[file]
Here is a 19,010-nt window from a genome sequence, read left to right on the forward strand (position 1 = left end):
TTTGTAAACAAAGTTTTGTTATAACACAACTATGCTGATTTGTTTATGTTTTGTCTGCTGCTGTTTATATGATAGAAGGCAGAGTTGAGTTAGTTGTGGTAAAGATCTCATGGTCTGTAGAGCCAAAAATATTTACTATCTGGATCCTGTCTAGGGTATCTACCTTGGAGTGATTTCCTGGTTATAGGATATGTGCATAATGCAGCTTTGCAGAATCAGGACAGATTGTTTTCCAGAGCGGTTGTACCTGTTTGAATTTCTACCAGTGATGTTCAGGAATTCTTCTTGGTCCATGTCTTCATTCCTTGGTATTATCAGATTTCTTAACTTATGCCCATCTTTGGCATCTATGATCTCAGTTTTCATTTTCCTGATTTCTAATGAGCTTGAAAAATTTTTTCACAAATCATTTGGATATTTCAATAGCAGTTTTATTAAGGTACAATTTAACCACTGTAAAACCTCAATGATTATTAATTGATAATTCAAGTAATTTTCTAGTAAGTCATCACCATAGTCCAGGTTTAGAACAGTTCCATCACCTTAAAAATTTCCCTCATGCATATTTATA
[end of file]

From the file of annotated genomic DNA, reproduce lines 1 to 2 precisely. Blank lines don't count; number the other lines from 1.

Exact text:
Here is a 19,010-nt window from a genome sequence, read left to right on the forward strand (position 1 = left end):
TTTGTAAACAAAGTTTTGTTATAACACAACTATGCTGATTTGTTTATGTTTTGTCTGCTGCTGTTTATATGATAGAAGGCAGAGTTGAGTTAGTTGTGGTAAAGATCTCATGGTCTGTAGAGCCAAAAATATTTACTATCTGGATCCTGTCTAGGGTATCTACCTTGGAGTGATTTCCTGGTTATAGGATATGTGCATAATGCAGCTTTGCAGAATCAGGACAGATTGTTTTCCAGAGCGGTTGTACCTGTTTGAATTTCTACCAGTGATGTTCAGGAATTCTTCTTGGTCCATGTCTTCATTCCTTGGTATTATCAGATTTCTTAACTTATGCCCATCTTTGGCATCTATGATCTCAGTTTTCATTTTCCTGATTTCTAATGAGCTTGAAAAATTTTTTCACAAATCATTTGGATATTTCAATAGCAGTTTTATTAAGGTACAATTTAACCACTGTAAAACCTCAATGATTATTAATTGATAATTCAAGTAATTTTCTAGTAAGTCATCACCATAGTCCAGGTTTAGAACAGTTCCATCACCTTAAAAATTTCCCTCATGCATATTTATA